You try to lift a hand to grab her pants leg. It feels like trying to move a mountain. You ought to be able to move mountains, so you concentrate and get it halfway up – and then forget why you wanted Hjarka’s attention. She glances around then, fortunately, and eyes your upraised hand. It’s shaking with the effort. After a moment’s consideration, she sighs and takes your hand, then looks away as if embarrassed.

 

“Happening,” you manage.

 

“Rust if I know. We didn’t need another break this soon.”

 

Not what you meant, but it takes too much of an effort to try to say the rest. So you lie there, with your hand being held by a woman who clearly would rather be doing anything else, but who’s deigning to show you compassion because she thinks you need it. You don’t, but you’re glad she’s trying.

 

Two more forms resolve out of the swirl, both recognizable by their familiar shapes. One is male and slight, the other female and pillowy. The narrow one displaces Hjarka at your head and leans in to pull off the goggles that you hadn’t realized you were wearing. “Give me a rock,” he says. It’s Lerna, making no sense.

 

“What?” you say.

 

He ignores you. Tonkee, the other person, elbows Hjarka, who sighs and rummages through her bag until she finds something small. She offers it to Lerna.

 

He lays a hand on your cheek while holding the object up. The thing starts to glow with a familiar tone of white light. You realize it’s a piece of a Castrima-under crystal – lighting up because they do that in contact with orogenes, as Lerna is now in contact with you. Ingenious. Using this light, he leans in and peers closely at your eyes. “Pupils contracting normally,” he murmurs to himself. His hand twitches on your cheek. “No fever.”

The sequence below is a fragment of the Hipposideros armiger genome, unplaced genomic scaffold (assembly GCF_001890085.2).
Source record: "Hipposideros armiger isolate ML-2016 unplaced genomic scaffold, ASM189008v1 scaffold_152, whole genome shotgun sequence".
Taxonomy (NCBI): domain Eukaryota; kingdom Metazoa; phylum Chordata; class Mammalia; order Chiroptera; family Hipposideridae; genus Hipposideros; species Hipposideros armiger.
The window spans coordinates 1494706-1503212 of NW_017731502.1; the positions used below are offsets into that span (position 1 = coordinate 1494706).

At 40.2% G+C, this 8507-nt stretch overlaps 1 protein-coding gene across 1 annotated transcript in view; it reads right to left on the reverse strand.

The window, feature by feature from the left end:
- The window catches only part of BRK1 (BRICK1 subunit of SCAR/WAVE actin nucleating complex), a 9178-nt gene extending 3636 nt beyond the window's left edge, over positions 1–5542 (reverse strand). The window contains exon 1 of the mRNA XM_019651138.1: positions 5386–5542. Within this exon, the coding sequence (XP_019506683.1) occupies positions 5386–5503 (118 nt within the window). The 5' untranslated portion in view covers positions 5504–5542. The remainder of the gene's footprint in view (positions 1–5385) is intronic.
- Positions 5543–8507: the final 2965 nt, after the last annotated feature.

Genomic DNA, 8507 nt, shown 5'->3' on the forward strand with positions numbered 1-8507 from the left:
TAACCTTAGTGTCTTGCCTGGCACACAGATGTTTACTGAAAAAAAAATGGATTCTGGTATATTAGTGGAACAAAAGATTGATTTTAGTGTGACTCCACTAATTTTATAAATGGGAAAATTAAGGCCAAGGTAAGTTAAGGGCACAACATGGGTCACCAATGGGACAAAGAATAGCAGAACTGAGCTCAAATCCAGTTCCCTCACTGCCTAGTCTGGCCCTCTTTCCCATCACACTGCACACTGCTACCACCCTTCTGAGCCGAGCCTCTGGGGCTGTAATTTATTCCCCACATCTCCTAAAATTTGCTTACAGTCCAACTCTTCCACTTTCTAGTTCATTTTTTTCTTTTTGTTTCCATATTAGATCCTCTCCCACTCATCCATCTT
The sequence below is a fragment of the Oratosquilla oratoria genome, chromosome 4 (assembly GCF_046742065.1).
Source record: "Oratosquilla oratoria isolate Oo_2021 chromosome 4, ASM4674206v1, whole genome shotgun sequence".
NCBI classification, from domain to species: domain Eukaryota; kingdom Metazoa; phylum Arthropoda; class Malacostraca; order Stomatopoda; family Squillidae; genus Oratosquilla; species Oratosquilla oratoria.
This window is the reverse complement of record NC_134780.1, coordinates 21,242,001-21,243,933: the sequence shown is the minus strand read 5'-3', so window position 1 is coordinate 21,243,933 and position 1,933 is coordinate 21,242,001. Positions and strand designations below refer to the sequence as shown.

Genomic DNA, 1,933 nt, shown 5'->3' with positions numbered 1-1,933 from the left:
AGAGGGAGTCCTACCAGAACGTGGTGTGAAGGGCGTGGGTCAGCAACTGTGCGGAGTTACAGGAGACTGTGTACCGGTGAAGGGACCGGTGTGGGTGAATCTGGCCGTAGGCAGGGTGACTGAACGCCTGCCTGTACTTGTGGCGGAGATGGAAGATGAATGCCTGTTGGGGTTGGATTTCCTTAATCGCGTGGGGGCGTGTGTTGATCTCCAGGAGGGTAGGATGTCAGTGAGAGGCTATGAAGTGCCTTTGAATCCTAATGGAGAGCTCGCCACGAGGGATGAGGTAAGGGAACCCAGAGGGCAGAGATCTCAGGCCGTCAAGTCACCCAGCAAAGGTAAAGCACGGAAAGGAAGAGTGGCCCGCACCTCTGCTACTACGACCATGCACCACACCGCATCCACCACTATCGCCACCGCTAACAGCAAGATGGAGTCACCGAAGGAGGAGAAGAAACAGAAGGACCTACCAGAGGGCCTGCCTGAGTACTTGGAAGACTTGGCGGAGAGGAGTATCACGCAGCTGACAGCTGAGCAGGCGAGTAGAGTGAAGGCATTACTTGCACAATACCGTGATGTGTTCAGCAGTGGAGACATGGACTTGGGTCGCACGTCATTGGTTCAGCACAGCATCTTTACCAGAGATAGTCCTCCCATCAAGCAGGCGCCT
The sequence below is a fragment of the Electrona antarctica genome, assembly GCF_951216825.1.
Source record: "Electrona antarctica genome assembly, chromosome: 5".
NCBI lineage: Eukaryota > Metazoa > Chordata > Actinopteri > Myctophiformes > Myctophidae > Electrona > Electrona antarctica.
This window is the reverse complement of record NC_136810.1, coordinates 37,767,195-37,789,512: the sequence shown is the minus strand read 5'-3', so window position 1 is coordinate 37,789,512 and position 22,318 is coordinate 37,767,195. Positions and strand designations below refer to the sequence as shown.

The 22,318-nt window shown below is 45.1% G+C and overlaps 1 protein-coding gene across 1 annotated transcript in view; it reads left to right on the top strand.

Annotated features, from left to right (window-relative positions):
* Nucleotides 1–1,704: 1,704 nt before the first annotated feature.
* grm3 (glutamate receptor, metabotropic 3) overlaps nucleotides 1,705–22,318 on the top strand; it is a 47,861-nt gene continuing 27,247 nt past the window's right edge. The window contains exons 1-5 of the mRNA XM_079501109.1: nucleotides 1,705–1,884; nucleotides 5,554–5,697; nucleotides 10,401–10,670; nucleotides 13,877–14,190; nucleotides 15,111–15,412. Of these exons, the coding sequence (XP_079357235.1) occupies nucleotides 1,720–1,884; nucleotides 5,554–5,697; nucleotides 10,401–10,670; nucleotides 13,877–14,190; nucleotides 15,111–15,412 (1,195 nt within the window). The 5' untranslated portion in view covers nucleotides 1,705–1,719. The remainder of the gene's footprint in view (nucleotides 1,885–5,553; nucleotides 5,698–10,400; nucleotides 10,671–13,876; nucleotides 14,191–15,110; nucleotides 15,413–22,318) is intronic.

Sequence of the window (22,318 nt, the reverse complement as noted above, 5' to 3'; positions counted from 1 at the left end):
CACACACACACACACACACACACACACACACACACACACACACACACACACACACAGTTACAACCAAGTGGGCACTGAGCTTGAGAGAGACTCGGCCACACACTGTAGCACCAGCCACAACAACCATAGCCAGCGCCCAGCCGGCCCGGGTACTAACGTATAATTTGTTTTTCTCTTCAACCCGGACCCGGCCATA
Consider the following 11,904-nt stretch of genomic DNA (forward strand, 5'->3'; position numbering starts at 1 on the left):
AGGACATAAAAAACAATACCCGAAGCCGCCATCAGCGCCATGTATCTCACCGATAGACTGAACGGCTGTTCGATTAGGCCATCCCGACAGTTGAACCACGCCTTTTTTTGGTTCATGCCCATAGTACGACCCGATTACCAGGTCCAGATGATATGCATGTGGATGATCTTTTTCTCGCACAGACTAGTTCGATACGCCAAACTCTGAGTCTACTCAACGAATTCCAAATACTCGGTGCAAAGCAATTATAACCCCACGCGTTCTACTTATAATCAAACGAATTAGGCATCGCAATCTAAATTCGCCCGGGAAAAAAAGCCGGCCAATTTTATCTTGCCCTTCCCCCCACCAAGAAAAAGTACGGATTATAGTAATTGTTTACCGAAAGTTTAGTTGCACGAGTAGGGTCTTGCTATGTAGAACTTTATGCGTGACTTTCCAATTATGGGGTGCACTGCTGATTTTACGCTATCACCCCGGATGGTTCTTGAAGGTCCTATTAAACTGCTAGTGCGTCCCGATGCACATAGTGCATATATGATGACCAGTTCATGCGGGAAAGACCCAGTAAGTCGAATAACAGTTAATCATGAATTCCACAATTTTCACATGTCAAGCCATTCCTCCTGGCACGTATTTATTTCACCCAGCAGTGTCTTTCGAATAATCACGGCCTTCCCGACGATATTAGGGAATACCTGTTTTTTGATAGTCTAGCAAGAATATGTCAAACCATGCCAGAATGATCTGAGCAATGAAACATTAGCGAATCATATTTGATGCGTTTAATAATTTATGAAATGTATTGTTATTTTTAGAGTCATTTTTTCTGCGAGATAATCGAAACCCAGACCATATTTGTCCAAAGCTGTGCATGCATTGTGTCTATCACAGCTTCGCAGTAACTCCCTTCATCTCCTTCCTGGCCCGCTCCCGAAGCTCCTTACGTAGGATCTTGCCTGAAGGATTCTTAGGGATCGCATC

“I feel heavy,” you say.

 

“You’re alive,” he says, as if this is a completely reasonable response. No one is speaking a language you can understand today. “Motor skills sluggish. Cognition…?”

 

Tonkee leans in. “What did you dream?”

 

It makes as much sense as Give me a rock, but you try to answer because you’re too out of it to realize you shouldn’t. “There was a city,” you murmur. A bit of ash falls onto your lashes and you twitch. Lerna puts your goggles back on. “It was alive. There was an obelisk above it.” Above it? “In it, maybe. I think.”

 

Tonkee nods. “Obelisks rarely linger directly over human habitations. I had a friend back at Seventh who had some theories about that. Want to hear them?”

 

Finally it sinks in that you’re doing something stupid: encouraging Tonkee. You put a mighty effort into glaring at her. “No.”

 

Tonkee glances at Lerna. “Her faculties seem intact. Little sluggish, maybe, but then she always is.”

 

“Yes, thank you for confirming that.” Lerna finishes doing whatever he’s doing, and sits back on his heels. “Want to try walking, Essun?”

 

“Isn’t that kind of sudden?” asks Tonkee. She’s frowning, which is visible even around her goggles. “What with the coma and all.”

 

“You know as well as I do that Ykka’s not going to give her much more recovery time. It might even be good for her.”

 

Tonkee sighs. But she’s the one to help when Lerna slides an arm under you, levering you up from prone to sitting. Even this takes an effort of ages. You get dizzy the instant you’re upright, but it passes. Something’s wrong, though. It’s a testament to how much you’ve been through, maybe, that you seem to have developed a permanently crooked posture, your right shoulder sagging and arm dragging as if